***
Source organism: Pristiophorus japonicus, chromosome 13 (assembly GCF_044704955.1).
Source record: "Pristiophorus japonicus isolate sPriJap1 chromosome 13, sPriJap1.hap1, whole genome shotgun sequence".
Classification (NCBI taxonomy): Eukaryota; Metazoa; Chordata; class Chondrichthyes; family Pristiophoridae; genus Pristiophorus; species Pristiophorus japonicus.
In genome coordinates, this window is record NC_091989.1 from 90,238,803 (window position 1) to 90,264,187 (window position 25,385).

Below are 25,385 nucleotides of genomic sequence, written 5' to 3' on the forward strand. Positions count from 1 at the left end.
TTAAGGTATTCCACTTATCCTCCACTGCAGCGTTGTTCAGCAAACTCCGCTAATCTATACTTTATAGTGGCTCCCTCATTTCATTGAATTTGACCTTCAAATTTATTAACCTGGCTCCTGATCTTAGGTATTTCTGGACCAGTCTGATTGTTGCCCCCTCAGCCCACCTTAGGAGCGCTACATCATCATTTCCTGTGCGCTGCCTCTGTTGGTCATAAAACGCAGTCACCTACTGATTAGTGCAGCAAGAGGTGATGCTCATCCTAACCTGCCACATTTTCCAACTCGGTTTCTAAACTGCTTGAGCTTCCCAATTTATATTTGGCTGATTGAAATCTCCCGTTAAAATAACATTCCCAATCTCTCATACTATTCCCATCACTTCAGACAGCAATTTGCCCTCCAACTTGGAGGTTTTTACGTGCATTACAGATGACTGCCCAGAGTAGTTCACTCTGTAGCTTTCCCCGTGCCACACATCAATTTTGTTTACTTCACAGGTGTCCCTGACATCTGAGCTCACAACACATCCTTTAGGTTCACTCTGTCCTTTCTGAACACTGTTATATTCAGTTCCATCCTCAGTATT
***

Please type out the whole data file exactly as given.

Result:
Source organism: Pristiophorus japonicus, chromosome 13 (assembly GCF_044704955.1).
Source record: "Pristiophorus japonicus isolate sPriJap1 chromosome 13, sPriJap1.hap1, whole genome shotgun sequence".
Classification (NCBI taxonomy): Eukaryota; Metazoa; Chordata; class Chondrichthyes; family Pristiophoridae; genus Pristiophorus; species Pristiophorus japonicus.
In genome coordinates, this window is record NC_091989.1 from 90,238,803 (window position 1) to 90,264,187 (window position 25,385).

Below are 25,385 nucleotides of genomic sequence, written 5' to 3' on the forward strand. Positions count from 1 at the left end.
TTAAGGTATTCCACTTATCCTCCACTGCAGCGTTGTTCAGCAAACTCCGCTAATCTATACTTTATAGTGGCTCCCTCATTTCATTGAATTTGACCTTCAAATTTATTAACCTGGCTCCTGATCTTAGGTATTTCTGGACCAGTCTGATTGTTGCCCCCTCAGCCCACCTTAGGAGCGCTACATCATCATTTCCTGTGCGCTGCCTCTGTTGGTCATAAAACGCAGTCACCTACTGATTAGTGCAGCAAGAGGTGATGCTCATCCTAACCTGCCACATTTTCCAACTCGGTTTCTAAACTGCTTGAGCTTCCCAATTTATATTTGGCTGATTGAAATCTCCCGTTAAAATAACATTCCCAATCTCTCATACTATTCCCATCACTTCAGACAGCAATTTGCCCTCCAACTTGGAGGTTTTTACGTGCATTACAGATGACTGCCCAGAGTAGTTCACTCTGTAGCTTTCCCCGTGCCACACATCAATTTTGTTTACTTCACAGGTGTCCCTGACATCTGAGCTCACAACACATCCTTTAGGTTCACTCTGTCCTTTCTGAACACTGTTATATTCAGTTCCATCCTCAGTATT